Saturday, 28 September 2013

Attenborough and the uncomfortable truth

The term “national treasure” applied to a human being doesn’t sound right to me. And from what I know of David Attenborough, I can’t imagine it rings true for him either.
But if there has been a wiser, saner, more admirable person in the history of television than Sir David, I can’t think who it might be.
For almost all my life he has had a profound influence on the way I – and millions of other people – see the world.
His name on any programme guarantees that it will be worth watching, for natural spectacle, fascinating insight, the “wow” factor. And for a thoroughly humane, intelligent – and well informed – attitude to humans’ relationship with the world’s other species.
When David Attenborough speaks, in that warm, familiar voice, you know he speaks from both the heart and the brain. To put it bluntly, you know he speaks the truth.
Which is why he has politely declined every invitation – and there must have been a lot of them – to lend that voice to advertising.
“My stock in trade is dealing in the truth as far as we can see it,” he says. “If I say that dinosaurs have feathers I hope people believe me.
“So if in the next five minutes people hear me telling them to buy a brand of margarine they’ll probably presume I’m telling lies about one of these things.”
And of course the truth – unlike advertising – is often uncomfortable.
Attenborough was decades ahead of most of the media in drawing attention to mankind’s often devastating effect on the natural environment. The threat to the rainforest and the coral reef. The extinction of increasing numbers of animal and plant species.
And he’s ahead of most, too, in pushing past the taboos to state the almost unsayable truth about the world’s catastrophically huge human population.
Earlier this year he said: “We are a plague on the Earth. It’s coming home to roost over the next 50 years or so. It’s not just climate change; it’s sheer space, places to grow food for this enormous horde.
“Either we limit our population growth or the natural world will do it for us.
“Until humanity manages to sort itself out … it’s going to get worse and worse.”
Well, yes. The combination of more and more people and more and more desert is a certain harbinger of those apocalyptic horsemen War, Famine and Death.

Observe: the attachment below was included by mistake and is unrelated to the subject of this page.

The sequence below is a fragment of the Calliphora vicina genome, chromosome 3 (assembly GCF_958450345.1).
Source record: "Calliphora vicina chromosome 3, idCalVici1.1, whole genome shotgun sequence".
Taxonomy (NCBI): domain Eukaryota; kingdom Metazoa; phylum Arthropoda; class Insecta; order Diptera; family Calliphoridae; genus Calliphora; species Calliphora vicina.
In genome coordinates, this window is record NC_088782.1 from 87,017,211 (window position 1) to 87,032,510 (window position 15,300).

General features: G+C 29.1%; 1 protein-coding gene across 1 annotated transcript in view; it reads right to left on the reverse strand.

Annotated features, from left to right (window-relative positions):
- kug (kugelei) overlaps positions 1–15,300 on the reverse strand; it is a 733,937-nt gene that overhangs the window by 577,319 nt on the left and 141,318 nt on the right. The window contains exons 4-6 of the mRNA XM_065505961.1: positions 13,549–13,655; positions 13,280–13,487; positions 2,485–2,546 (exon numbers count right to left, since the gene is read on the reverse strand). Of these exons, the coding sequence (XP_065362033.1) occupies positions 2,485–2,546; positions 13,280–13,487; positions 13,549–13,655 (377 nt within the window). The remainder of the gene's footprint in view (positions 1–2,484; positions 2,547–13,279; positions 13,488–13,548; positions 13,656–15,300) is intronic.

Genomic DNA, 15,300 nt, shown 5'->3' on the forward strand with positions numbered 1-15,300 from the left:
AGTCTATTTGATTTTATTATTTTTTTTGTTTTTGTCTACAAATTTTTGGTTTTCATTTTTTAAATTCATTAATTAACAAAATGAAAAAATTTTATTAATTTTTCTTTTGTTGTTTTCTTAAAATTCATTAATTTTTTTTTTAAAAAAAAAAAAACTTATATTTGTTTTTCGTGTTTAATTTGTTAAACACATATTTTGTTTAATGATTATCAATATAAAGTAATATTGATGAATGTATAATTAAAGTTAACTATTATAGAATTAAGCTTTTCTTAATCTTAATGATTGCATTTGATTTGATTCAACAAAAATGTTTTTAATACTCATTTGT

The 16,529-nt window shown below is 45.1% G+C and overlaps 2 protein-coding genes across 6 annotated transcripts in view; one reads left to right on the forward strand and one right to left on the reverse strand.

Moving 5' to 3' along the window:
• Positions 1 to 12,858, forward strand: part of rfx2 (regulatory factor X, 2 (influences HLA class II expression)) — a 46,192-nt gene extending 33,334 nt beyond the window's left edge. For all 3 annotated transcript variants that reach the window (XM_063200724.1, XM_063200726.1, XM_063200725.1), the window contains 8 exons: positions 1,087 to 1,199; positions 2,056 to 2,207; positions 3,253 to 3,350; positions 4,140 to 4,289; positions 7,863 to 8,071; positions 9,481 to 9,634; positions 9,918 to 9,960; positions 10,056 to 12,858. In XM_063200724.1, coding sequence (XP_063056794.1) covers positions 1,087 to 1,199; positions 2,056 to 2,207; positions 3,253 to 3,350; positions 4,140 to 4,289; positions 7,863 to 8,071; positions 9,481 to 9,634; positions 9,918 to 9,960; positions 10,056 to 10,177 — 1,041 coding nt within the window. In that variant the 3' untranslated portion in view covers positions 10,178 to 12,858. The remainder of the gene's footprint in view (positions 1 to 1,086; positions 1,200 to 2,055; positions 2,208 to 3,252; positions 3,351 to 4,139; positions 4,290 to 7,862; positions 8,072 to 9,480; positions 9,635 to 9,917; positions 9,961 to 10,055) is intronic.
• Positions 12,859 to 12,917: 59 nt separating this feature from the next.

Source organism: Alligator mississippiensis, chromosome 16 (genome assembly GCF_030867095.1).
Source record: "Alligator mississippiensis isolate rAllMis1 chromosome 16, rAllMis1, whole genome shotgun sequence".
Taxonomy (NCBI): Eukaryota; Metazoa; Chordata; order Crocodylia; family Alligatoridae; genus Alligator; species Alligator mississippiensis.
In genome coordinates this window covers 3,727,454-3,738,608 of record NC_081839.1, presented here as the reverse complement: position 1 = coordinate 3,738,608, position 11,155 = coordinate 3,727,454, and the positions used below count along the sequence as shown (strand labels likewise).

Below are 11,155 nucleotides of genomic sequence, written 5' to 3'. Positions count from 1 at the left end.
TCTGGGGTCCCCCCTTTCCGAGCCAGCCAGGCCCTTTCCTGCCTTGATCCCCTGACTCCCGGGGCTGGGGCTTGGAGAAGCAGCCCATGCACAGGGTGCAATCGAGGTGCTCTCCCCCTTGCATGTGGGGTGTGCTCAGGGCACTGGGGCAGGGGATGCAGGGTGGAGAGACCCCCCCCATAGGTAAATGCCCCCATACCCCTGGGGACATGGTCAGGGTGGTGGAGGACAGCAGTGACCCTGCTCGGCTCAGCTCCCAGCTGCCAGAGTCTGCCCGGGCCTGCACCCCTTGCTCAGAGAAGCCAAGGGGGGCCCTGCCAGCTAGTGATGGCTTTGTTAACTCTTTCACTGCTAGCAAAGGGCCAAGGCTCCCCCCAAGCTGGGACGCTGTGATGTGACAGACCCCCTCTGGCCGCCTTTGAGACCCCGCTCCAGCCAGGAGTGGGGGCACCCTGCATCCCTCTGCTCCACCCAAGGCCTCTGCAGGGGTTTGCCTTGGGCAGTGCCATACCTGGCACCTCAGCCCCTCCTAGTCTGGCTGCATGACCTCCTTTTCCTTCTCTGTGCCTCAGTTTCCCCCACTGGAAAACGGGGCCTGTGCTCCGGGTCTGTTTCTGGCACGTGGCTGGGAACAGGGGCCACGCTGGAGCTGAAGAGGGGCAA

Those of us born in the affluent West since the end of the last world war are probably the luckiest generation of human beings ever to have lived. That luck cannot last forever.

Attenborough walks dodgier ground when he says, “the last sensitivity - and the most tricky of all - is the fact, when you talk about world population, the areas we're talking about are Africa and Asia”.
Well, yes and no, David. It’s all of us. And not just the sheer numbers in those “developing” areas of the world, but the fact that they – understandably – aspire to the way of life we in the West already enjoy.
There are, arguably, enough resources in the world to sustain a population of seven billion humans – but not to give them all American cars, a European diet and a new iPhone every two years.
Who are we, though, to enjoy those things ourselves while denying them to others?
When he says it’s “barmy” to send food to famine areas, Attenborough risks offending human decency.
As did Indira Gandhi, the former prime minister of India, with her compulsory sterilisation programme in the 1970s. Or China’s ruling Communists with their one-child-per-family policy.
All of them, though, were at least trying to address humanity’s biggest and most intractable problem. Posterity may view them more kindly, as visionaries.
If the Apocalypse doesn’t come first.


A friend of mine stunned me today by describing Britain as a “capitalist meritocracy”.

That phrase sounds to me like “bright darkness”, “military intelligence” or that staple of football-reporting, “narrowly wide” – an oxymoron. A contradiction in terms.

Yes, we live in a capitalist society. Mostly – and getting more so with the flogging off of vital services such as the Royal Mail.

But a meritocracy?

In what conceivable way do David Cameron, George Osborne, the governor of the Bank of England or the boss of Tesco have more merit than my plumber, your old mum, or the woman at the checkout?

They’re certainly richer, they’re certainly more powerful. They might, in some instances, be cleverer – though not, by any means, in all. Privileged access to a certain kind of education can make them seem cleverer than they are.

But better people? More deserving? More trustworthy?

Young Prince George may be a very “good” baby – but is he a better baby than one born yesterday at the Norfolk and Norwich?
My dictionary defines meritocracy as “an elite group of people whose progress is based on ability and talent rather than on class, privilege or wealth; leadership by able and talented persons”.

You could hardly have a more precise definition of what we don't live in.

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